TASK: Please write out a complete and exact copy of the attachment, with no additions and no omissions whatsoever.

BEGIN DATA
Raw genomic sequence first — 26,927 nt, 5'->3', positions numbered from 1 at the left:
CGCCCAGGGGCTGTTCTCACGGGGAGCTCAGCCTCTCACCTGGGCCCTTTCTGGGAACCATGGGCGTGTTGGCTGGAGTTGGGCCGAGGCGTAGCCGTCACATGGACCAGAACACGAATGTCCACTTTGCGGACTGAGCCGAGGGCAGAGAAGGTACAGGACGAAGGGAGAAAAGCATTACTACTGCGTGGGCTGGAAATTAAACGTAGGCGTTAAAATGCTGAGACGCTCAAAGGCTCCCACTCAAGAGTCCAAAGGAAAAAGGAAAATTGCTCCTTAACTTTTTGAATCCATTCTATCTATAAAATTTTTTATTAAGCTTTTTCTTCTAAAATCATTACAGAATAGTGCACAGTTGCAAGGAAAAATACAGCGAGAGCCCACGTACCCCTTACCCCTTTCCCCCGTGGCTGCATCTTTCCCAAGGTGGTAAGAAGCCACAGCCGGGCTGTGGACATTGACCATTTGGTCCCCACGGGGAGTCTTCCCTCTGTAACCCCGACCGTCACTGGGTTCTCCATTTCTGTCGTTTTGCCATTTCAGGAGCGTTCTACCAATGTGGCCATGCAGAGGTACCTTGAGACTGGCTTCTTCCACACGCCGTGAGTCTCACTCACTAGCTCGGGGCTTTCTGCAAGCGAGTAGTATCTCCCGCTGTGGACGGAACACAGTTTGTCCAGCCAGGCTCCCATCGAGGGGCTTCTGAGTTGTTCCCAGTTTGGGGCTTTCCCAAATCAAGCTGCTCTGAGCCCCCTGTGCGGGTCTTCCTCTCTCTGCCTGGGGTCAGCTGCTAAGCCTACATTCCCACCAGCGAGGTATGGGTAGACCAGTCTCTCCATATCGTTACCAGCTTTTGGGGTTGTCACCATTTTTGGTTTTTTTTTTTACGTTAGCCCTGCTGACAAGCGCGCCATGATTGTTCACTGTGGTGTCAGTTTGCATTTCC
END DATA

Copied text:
Raw genomic sequence first — 26,927 nt, 5'->3', positions numbered from 1 at the left:
CGCCCAGGGGCTGTTCTCACGGGGAGCTCAGCCTCTCACCTGGGCCCTTTCTGGGAACCATGGGCGTGTTGGCTGGAGTTGGGCCGAGGCGTAGCCGTCACATGGACCAGAACACGAATGTCCACTTTGCGGACTGAGCCGAGGGCAGAGAAGGTACAGGACGAAGGGAGAAAAGCATTACTACTGCGTGGGCTGGAAATTAAACGTAGGCGTTAAAATGCTGAGACGCTCAAAGGCTCCCACTCAAGAGTCCAAAGGAAAAAGGAAAATTGCTCCTTAACTTTTTGAATCCATTCTATCTATAAAATTTTTTATTAAGCTTTTTCTTCTAAAATCATTACAGAATAGTGCACAGTTGCAAGGAAAAATACAGCGAGAGCCCACGTACCCCTTACCCCTTTCCCCCGTGGCTGCATCTTTCCCAAGGTGGTAAGAAGCCACAGCCGGGCTGTGGACATTGACCATTTGGTCCCCACGGGGAGTCTTCCCTCTGTAACCCCGACCGTCACTGGGTTCTCCATTTCTGTCGTTTTGCCATTTCAGGAGCGTTCTACCAATGTGGCCATGCAGAGGTACCTTGAGACTGGCTTCTTCCACACGCCGTGAGTCTCACTCACTAGCTCGGGGCTTTCTGCAAGCGAGTAGTATCTCCCGCTGTGGACGGAACACAGTTTGTCCAGCCAGGCTCCCATCGAGGGGCTTCTGAGTTGTTCCCAGTTTGGGGCTTTCCCAAATCAAGCTGCTCTGAGCCCCCTGTGCGGGTCTTCCTCTCTCTGCCTGGGGTCAGCTGCTAAGCCTACATTCCCACCAGCGAGGTATGGGTAGACCAGTCTCTCCATATCGTTACCAGCTTTTGGGGTTGTCACCATTTTTGGTTTTTTTTTTTACGTTAGCCCTGCTGACAAGCGCGCCATGATTGTTCACTGTGGTGTCAGTTTGCATTTCC